The Atlanta Falcons are rumored to be considering a trade up the draft board, per Sports Illustrated’s Peter King, and one possible target of a move up could be Washington cornerback Desmond Trufant, who would be a great fit to address their need for a cornerback. If Trufant falls to this point on the board, the Falcons could be smart to make a move to jump the New England Patriots, who are also a strong candidate to draft Trufant, and get in position to draft him, while the Broncos could look to trade down with the top middle linebackers and defensive tackles off the board.
Following the loss of Brent Grimes, the Falcons are very thin at the cornerback position. With good size, athleticism, physical play and coverage instincts, Trufant has the potential to develop into a No. 1 cornerback and is the best in zone coverage among the top cornerbacks available.
Trading up just two spots may not be the big move up the board the Falcons have in mind, but it would make sense to assure the chance to select Trufant at this point in the draft.
29. New England Patriots: Robert Woods, WR, USC
Having missed out on restricted free agent wide receiver Emmanuel Sanders, the Patriots have a major need for playmakers at the position. If USC’s Robert Woods is still available at the No. 29 overall selection, he would be a perfect fit and great value for what the Patriots need.
With terrific hands, crisp route-running, a willingness to play physically and good open-field quickness, Woods is an excellent intermediate receiver, which is the crux of the Patriots’ passing offense. Woods can give the Patriots a much-needed downfield playmaker on the outside, but he also has the versatility to line up in the slot and make plays inside and over the middle.
PROJECTED TRADE: The Denver Broncos trade the No. 30 overall selection to the New York Jets for the No. 39 and No. 141 overall selections and a 2014 third-round selection.
30. New York Jets (from Denver Broncos): E.J. Manuel, QB, Florida State
Trading down into Round 2 to get better value on a middle linebacker or defensive tackle while stocking up on future selections makes sense for the Denver Broncos, while the New York Jets can afford to mortgage a 2014 third-round selection having picked up the Buccaneers’ third-round pick for that draft in the Darrelle Revis trade. In anticipation of a big run on quarterbacks to start Round 2, trading up for a third pick in Round 1 would make sense for the Jets to take a shot on a potential franchise signal-caller.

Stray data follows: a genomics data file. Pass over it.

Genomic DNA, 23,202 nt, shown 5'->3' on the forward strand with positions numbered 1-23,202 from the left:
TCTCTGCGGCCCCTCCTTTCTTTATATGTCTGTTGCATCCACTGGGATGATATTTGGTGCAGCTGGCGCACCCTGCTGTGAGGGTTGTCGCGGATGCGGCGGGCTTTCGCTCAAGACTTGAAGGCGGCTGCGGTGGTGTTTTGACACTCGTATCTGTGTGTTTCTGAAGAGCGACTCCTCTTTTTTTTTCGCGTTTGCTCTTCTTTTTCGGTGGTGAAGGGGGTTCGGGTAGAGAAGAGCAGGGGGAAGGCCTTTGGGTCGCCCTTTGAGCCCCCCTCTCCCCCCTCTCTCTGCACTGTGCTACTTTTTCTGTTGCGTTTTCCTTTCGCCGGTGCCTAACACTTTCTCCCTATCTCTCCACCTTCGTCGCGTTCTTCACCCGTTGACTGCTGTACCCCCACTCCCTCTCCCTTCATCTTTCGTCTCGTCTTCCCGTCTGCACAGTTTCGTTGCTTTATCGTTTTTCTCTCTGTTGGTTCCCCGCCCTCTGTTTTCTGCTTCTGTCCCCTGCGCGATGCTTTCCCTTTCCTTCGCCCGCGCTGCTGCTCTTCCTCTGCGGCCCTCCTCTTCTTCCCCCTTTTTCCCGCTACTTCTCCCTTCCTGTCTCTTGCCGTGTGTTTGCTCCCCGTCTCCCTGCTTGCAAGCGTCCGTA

The most likely target for the Jets in a trade up would be Florida State’s E.J. Manuel. While Manuel has some unresolved issues in pocket passing, including downfield accuracy and making better reads, he has the most intriguing physical tools of any quarterback in the draft class. Manuel could add a dual-threat dynamic to the Jets’ offense, and could end up being a very good quarterback if developed properly.
With two top-13 picks, the Jets are going to be big players in the 2013 NFL draft, and could be even bigger players if they can put this deal together.
31. San Francisco 49ers: Jamar Taylor, CB, Boise State
The San Francisco 49ers made big addition at cornerback already this offseason by signing Nnamdi Asomugha, but Asomugha is only signed to a one-year contract, which should have the 49ers for more reinforcements at the position with at least one of their many early draft picks.
Boise State’s Jamar Taylor could be exactly what the 49ers need at the position at the No. 31 overall selection. Taylor is a physical cornerback who excels in press man coverage, which is a significant component of the 49ers’ coverage, and he is also a very good athlete with strong ball skills. He would be a very good fit and is ready to contribute immediately in the San Francisco secondary either as a starter or in the nickel.
32. Baltimore Ravens: Johnathan Cyprien, SS, Florida International
One of the Baltimore Ravens’ many key losses on their defense this offseason was future Hall of Fame safety Ed Reed, who has long been the leader and playmaker of their secondary. The Ravens need to add another playmaker at safety to replace him, and Florida International’s Johnathan Cyprien would be an adequate choice to fit the bill.
Cyprien doesn’t quite have the coverage skills that Reed had in his prime, but he is a hard-hitting safety who excels in run support, while he is also an athletic safety with very good playmaking range. The Ravens added a good complementary playmaker at free safety this offseason in Michael Huff, but they could the hard-hitting ballhawk they need at the position by drafting Cyprien at the end of Round 1.